This is a powerful yet under-utilized feature in Domino. It’s not complicated. In a replication connection document, you can use the Domino server cluster name instead of a server name in the “Destination server” field.
There’s a couple of small caveats, the cluster.ncf on the source server needs to be up to date, and the source server needs to be able to resolve the DNS name of all of the Domino servers in the cluster to work efficiently.
Apart from that, it just works.
“Why would I change anything related to connection documents if they already work”?
Well the question I’d ask you is: do they actually work as well as they could? Do you ever see replication lags? Users complaining documents are sometimes taking a while to catch up across servers particularly on databases running into hundreds of thousands of documents? Do you see a heap of unnecessary replication traffic in your console logs?
The instinct for Admins in this case can be to add extra connection documents or lower the interval in-between replication. This can often make the problem worse.
So a simple example would be one 4 Domino server cluster, connecting to another 4 Domino server cluster. If you have each server in the cluster connecting to every other server in the other cluster, from each direction, it’s potentially 32 connection documents for replication for inter cluster traffic (that’s not counting connection documents within each cluster). Many admins will double up and have another 32 for mail routing. So 64 in total.
If these are on short intervals that’s a lot of unnecessary traffic and can be highly inefficient. Sometimes there’ll actually be double the replication connection documents because “critical apps” are given their own dedicated replication connection documents. so you end up with about 100 connection documents in this scenario. This is not an exaggeration. From bitter experience, what generally happens is:
No Admin is afraid to add connection documents but most are terrified of deleting one.
You can actually use as little as just 4 connection documents in this scenario and have full inter cluster failover (assuming all nodes within a cluster can connect to each other). If they’re in the same NNN you don’t need two bidrectional connection documents for NRPC mail.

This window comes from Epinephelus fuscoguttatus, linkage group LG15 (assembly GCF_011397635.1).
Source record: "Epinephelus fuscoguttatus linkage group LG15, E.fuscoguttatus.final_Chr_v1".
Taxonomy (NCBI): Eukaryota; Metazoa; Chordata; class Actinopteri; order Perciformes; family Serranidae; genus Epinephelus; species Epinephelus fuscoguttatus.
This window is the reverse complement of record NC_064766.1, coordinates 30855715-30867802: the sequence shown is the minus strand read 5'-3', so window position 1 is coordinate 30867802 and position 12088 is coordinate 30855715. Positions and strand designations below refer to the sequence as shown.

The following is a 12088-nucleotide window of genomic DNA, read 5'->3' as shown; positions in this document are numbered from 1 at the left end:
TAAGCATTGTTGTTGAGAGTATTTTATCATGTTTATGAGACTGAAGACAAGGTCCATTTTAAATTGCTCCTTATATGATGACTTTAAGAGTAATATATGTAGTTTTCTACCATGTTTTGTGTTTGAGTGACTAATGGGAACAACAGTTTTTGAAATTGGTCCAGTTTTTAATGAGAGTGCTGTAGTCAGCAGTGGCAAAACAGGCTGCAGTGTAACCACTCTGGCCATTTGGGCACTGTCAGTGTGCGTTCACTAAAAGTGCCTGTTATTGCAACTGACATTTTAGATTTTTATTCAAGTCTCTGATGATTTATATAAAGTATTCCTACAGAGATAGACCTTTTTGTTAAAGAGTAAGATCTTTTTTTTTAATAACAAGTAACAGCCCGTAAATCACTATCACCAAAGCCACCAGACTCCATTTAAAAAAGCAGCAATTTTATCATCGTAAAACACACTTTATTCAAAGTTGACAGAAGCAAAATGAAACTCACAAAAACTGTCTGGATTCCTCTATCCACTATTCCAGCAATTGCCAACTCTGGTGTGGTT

You just need bi-directional replication (i.e. Push/Pull) between two servers which just requires one server initiating a bi-directional replication to the other. In the vast majority of cases, if the interval is relatively short already so you won’t require a connection initiated from the other direction as well. My advice in most cases would be less server-to-server connections is usually better to simplify your topology (sometimes this isn’t always the best idea but in my experience mostly it is particularly where the intervals are short).
The “once burned twice shy admin” knows that stuff breaks if you change connection documents. I agree if you don’t really understand the topology, contact someone who does. Plan your changes. Document them. Peer review them. Have a rollback plan. Test them. Implement them. Verify they worked as you expected (or not). But do review your topology and you can improve efficiency in your environment drastically.
Where this it valuable is when there are multiple clusters in an environment and a relatively complex topology.
You can also look at tuning this further by manually changing cluster.ncf (you can just RDP/putty to the source server host and manually edit in a text editor) , so that one server in a cluster isn’t being hit for every connection.
Hope you found this useful.
Cormac McCarthy – Domino People Ltd.